Some (though not all) Canadian jurisdictions and institutions provide express guidance that a jurat should specify whether the affidavit had been either sworn or affirmed. Saskatchewan’s Guidelines for the Use of Commissioners for Oaths, for example, states that a proper jurat should identify whether the affidavit was sworn or affirmed, and only contain one or the other (at p. 7). The Northwest Territories’ Information and Instructions for Commissioners for Oaths and New Brunswick’s Commissioner of Oaths Handbook give similar instructions.

While it is perhaps a questionable invasion of privacy to force affiants to specify whether their evidence was sworn or affirmed, consider removing any form language in an affidavit that refers to both “sworn/affirmed” options before it is signed. If it is known in advance whether the affiant will swear or affirm, consider whether the corresponding language should be used in the jurat. If the affiant’s preferences are unknown at the time the affidavit is drafted, consider crossing out the inapplicable language once the affiant makes their election and then initial the alteration.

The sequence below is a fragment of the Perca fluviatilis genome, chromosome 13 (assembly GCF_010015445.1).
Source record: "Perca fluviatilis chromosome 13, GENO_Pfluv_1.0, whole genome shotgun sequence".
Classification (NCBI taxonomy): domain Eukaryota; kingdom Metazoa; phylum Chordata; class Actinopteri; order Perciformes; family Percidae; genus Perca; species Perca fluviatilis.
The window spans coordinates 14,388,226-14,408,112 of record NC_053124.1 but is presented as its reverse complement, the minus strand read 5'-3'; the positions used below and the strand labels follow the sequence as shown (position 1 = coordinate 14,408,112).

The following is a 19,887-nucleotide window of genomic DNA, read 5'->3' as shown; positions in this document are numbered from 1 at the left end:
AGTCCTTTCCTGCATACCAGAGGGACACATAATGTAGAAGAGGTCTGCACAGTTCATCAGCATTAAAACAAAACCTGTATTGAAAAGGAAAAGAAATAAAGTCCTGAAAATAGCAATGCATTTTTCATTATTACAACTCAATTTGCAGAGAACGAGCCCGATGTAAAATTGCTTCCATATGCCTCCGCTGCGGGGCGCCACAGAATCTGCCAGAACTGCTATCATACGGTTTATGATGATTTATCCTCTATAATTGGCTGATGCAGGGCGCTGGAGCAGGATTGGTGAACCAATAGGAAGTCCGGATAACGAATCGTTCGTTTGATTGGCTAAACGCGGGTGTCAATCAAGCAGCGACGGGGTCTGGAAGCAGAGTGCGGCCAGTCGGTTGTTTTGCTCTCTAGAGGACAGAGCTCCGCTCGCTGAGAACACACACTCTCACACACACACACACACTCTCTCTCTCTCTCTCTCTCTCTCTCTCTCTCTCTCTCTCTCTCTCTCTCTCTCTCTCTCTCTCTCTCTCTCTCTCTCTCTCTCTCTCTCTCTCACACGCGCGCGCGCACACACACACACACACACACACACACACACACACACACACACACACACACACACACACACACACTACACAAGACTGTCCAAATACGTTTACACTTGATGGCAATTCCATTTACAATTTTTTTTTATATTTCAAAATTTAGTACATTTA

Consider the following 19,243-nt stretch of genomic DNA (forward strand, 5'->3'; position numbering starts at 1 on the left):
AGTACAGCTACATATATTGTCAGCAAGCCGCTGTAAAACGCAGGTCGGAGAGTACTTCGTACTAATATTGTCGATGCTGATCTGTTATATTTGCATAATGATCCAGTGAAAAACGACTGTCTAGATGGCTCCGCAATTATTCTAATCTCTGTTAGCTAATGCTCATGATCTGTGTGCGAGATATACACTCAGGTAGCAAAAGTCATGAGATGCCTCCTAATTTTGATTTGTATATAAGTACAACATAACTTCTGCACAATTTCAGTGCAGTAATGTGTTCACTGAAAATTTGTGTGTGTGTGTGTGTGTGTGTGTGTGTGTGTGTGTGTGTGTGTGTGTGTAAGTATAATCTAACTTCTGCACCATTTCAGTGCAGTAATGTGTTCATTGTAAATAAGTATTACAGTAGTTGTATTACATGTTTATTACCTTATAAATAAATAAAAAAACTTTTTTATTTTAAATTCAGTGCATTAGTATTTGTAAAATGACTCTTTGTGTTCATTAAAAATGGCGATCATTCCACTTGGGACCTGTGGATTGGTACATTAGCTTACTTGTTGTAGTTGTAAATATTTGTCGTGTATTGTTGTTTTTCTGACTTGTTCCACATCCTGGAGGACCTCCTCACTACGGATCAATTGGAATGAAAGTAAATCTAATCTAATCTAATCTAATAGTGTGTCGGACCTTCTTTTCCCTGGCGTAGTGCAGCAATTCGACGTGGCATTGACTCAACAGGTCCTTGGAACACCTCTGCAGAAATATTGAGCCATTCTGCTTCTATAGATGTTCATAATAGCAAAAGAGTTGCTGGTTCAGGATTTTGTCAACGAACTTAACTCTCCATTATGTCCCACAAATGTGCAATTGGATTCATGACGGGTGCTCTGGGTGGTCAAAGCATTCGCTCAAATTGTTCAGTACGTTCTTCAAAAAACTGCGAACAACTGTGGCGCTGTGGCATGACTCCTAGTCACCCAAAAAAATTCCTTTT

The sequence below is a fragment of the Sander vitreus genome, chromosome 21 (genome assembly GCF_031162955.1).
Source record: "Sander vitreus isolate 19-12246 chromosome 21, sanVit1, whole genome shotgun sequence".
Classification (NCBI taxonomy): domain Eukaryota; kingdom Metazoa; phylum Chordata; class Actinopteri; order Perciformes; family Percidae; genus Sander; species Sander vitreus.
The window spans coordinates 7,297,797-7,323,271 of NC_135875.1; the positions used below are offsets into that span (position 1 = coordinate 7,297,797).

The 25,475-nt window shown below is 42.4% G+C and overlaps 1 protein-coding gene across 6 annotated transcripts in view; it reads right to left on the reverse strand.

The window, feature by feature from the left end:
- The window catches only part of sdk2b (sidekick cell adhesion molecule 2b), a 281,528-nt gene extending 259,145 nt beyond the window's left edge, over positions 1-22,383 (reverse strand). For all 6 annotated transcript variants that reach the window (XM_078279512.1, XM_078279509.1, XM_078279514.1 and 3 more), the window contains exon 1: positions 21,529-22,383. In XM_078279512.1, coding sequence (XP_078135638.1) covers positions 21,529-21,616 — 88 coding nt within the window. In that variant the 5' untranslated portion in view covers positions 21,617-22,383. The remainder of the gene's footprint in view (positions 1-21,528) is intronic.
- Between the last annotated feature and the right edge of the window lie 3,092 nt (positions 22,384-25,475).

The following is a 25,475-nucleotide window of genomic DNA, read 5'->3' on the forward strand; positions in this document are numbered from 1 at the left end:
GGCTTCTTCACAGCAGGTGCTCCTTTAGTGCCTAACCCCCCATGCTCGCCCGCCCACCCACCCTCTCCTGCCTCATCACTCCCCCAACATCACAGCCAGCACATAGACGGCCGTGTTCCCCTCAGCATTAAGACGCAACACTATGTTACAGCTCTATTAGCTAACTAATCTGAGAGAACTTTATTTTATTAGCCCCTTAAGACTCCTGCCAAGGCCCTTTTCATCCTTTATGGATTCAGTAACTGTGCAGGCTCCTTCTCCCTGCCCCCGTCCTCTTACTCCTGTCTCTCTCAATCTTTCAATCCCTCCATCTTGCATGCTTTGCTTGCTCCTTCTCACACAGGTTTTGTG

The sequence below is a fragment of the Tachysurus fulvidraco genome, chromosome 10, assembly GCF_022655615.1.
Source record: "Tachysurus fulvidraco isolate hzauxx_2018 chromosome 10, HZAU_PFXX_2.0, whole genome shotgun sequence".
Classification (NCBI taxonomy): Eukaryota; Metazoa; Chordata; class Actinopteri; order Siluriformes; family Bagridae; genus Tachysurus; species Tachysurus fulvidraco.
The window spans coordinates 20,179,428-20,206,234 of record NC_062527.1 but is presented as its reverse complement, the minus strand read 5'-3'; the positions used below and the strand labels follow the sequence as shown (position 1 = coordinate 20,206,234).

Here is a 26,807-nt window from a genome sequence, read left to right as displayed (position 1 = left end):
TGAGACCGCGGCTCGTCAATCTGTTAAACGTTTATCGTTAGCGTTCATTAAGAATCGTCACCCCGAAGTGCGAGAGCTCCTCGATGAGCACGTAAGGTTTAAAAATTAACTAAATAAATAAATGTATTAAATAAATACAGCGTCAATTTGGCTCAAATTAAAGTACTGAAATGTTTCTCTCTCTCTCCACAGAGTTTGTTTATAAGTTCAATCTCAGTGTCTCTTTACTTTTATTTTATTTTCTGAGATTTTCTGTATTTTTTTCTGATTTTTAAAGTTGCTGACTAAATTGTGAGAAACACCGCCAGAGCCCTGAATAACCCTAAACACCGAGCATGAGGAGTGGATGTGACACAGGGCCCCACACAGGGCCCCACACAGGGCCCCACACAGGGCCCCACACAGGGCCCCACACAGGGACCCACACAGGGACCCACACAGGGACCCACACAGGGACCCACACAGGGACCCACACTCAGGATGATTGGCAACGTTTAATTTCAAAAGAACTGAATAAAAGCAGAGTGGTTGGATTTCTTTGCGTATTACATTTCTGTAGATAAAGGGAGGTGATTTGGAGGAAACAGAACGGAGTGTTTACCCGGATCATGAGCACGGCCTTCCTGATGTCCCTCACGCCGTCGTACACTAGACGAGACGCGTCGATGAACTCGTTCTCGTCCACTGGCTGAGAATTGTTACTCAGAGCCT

Shawn Erker (@ShawnErker) is Legal Writer & Content Manager at LAWPRO.

 

As noted on Slaw – this week, Slaw Tips reached a big milestone: 1000 tips!

From the Slaw post:

Launched in 2011, the site’s very first tips dealt with turning off pop-up email notifications, finding moved web pages and preventing your firm’s star performers from being poached–all still relevant today.